Prior to European settlers taking up residence, the area now known as the Quad Cities was the home of the Sauk and Fox Indians. Black Hawk, the famed Sauk warrior, is the namesake behind the historic six million-acre Black Hawk Purchase, a deal that included all of Illinois and the Quad-City area.
Named in honor of Colonel George Davenport, one of the earliest settlers of the area, Davenport was designated a special charter city in the Territory of Iowa in 1839, and two years later the city became the seat of Scott County.
In 1848, John Deere opened a factory in Moline to produce the first steel plow, signaling the start of a robust manufacturing industry that continues today. Many German and Irish immigrants subsequently moved to the area, and Davenport began to thrive. Aiding in this growth was the construction of the first railroad bridge across the Mississippi River in 1856. By 1876, three major railroads served the area, supporting the expansion of the lumber, meat-packing and furniture-making industries.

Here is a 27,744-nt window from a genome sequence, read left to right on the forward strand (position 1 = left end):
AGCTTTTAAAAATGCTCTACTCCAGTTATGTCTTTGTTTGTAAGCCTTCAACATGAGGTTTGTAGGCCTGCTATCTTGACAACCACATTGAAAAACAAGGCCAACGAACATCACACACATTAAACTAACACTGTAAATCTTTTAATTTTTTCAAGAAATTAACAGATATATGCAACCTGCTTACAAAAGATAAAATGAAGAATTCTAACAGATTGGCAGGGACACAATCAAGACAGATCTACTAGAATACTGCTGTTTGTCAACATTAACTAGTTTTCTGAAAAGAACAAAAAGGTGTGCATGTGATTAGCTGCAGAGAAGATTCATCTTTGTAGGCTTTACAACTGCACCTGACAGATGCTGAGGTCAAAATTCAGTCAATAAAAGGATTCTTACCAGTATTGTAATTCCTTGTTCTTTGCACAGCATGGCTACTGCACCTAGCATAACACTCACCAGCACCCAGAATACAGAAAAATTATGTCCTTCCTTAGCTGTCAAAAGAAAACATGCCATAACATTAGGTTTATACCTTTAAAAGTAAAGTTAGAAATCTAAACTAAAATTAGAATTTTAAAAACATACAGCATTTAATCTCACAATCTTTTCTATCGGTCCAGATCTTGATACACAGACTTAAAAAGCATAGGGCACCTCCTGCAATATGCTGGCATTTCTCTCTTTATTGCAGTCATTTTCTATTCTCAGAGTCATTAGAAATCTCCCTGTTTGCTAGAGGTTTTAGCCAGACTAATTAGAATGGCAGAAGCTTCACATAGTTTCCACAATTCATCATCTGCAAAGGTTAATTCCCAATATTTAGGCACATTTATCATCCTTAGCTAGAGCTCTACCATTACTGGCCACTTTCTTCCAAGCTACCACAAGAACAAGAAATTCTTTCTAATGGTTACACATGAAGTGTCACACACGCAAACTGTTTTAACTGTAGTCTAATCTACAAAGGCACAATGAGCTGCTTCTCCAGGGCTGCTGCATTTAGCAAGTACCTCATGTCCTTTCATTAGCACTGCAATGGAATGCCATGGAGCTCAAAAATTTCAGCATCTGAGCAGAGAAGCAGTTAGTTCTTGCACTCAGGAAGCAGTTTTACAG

Over the next several decades, the Quad-City industrial base grew swiftly. Davenport developed rapidly, with a host of new businesses establishing themselves in the downtown area, while palatial estates were constructed on the hilltops along the river. Now, the Quad-City metropolitan region has expanded to more than 350,000 residents, with great tourist attractions, award-winning educational institutions, strong businesses and a stable housing market. The area cherishes its rich tradition and history while moving ahead with bold new plans, like RiverVision that build the image of a modern top-tier community.